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Starbucks will start letting you borrow reusable cups

The chain is testing a “Borrow-A-Cup” program at five stores in Seattle as part of an effort to reduce overall waste.
Starbucks Borrow A Cup program
Photo courtesy of Starbucks

Don’t have a reusable cup for your coffee? Starbucks will soon let you borrow one.

The Seattle-based coffee giant for the next two months will start testing a “Borrow-A-Cup” program at five locations in Seattle.

The idea is to cut back on waste by encouraging the use of reusable cups. For a $1 deposit, customers can order a hot or cold beverage in the reusable cup in person, the drive-thru or the Starbucks app. When finished, they scan their cup at the store’s return kiosk in the lobby or drive-thru and drop it off at the designated opening.

They then receive a $1 credit to their Starbucks Rewards loyalty account along with 10 “Bonus Stars.”

“The Starbucks cup is iconic,” the company said in a press release. “And while technically, Starbucks cups can be recycled under the right circumstances, they can only be used once. We know that needs to change.”

Starbucks wants to reduce waste by 50% by 2030 and more reusable cups would help toward that goal—a reusable cup theoretically replaces up to 30 disposable cups, the company said.

Big chains that have adopted environmental goals are themselves looking at  “circular” cups or other reusable packaging programs—McDonald’s last year said it would start testing reusable cups in the U.K., while Burger King is testing reusable packaging this year. The Just Salad chain has a reusable bowl program.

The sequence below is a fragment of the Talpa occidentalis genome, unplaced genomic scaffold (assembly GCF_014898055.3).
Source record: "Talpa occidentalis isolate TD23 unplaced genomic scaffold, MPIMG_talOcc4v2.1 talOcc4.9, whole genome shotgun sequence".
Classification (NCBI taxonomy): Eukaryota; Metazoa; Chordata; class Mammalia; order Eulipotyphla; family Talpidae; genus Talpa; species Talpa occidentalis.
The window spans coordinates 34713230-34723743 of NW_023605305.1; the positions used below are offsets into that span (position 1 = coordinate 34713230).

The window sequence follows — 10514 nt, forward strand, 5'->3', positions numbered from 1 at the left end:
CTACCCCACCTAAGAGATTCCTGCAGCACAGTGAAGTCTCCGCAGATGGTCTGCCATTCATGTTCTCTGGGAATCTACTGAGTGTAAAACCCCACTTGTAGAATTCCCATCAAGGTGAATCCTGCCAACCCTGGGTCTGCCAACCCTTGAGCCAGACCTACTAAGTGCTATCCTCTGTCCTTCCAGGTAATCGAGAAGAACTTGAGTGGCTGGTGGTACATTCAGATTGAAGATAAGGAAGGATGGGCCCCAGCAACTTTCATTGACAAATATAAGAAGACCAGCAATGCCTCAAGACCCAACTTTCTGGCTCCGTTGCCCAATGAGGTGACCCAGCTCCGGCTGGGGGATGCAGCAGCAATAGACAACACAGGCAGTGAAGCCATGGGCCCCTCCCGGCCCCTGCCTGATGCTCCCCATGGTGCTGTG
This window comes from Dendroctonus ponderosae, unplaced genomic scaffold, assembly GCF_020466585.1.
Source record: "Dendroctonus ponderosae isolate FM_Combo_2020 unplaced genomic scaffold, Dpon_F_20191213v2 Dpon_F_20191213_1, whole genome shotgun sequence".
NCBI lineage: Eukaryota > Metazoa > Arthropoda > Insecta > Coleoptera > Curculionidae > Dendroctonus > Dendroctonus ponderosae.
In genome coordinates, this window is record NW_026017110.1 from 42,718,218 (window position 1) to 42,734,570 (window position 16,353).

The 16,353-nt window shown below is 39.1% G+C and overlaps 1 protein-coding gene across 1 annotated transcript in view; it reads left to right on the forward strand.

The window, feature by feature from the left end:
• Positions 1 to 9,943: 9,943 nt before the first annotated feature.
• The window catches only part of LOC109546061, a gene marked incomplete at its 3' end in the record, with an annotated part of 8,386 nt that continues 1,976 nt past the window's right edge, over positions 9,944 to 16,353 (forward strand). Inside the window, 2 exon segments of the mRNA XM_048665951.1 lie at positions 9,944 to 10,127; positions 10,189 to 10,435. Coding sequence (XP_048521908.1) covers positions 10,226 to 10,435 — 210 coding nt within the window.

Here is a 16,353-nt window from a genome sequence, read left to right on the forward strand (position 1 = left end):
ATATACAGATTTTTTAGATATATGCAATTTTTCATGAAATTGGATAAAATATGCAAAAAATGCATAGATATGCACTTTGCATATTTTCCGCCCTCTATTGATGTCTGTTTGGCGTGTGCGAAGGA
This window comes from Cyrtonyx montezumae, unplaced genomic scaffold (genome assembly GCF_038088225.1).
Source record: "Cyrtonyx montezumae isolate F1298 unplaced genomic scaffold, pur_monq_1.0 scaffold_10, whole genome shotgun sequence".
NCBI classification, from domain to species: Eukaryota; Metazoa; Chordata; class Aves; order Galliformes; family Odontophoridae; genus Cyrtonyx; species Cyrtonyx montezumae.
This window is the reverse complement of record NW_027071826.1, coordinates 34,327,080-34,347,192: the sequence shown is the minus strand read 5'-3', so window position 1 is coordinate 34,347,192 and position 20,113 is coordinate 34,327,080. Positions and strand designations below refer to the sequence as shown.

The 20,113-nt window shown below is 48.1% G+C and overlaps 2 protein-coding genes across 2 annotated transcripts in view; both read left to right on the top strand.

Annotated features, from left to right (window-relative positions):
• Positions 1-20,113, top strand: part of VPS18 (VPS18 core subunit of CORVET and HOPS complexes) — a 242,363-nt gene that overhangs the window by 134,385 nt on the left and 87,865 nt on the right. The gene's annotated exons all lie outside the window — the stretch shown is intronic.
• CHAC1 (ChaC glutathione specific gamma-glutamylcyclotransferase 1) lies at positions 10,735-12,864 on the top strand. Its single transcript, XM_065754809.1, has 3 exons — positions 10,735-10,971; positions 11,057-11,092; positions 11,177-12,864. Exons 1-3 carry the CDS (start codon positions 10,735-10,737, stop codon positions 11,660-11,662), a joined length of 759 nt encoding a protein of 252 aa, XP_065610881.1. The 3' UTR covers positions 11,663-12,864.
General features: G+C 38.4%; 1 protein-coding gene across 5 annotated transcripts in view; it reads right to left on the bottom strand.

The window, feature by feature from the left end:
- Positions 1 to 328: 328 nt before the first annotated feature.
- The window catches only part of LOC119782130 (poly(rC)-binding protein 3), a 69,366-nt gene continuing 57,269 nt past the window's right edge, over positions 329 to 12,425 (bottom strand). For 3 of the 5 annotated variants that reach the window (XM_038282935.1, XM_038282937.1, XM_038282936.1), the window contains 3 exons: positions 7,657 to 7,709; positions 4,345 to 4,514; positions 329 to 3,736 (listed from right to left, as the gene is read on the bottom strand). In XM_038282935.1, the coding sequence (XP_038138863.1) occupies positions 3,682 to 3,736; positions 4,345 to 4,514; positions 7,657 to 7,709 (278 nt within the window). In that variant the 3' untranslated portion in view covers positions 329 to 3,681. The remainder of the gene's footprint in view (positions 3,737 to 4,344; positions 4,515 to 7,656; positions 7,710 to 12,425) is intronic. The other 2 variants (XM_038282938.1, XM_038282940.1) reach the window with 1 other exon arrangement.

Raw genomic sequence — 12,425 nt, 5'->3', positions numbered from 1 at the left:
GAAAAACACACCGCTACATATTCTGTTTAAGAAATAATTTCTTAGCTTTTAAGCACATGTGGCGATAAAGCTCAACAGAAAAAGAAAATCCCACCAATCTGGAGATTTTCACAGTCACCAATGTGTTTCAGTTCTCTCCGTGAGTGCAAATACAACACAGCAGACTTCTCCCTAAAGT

Starbucks’ entrance into this market has seemed inevitable given the chain’s own goals. The company will run its test of the Borrow-A-cup program in five stores through the end of May. The company is working with a Seattle-area service called Ridwell to give customers an at-home option to return their disposable cups.

Ridwell provides customers with a bin for pickups at their front door—customers place their cup inside a reusable cup bag and place it into the bin for pickup.

Starbucks is also working with GO Box to collect borrowed cups from stores daily, professionally clean and sanitize them and then put them back in circulation within 24 hours.

Starbucks said it plans to eliminate single-use cups from all of its Korean stores by 2025. It is also part of the NextGen Consortium, which is working with other restaurant chains like McDonald’s to find more sustainable cup alternatives.

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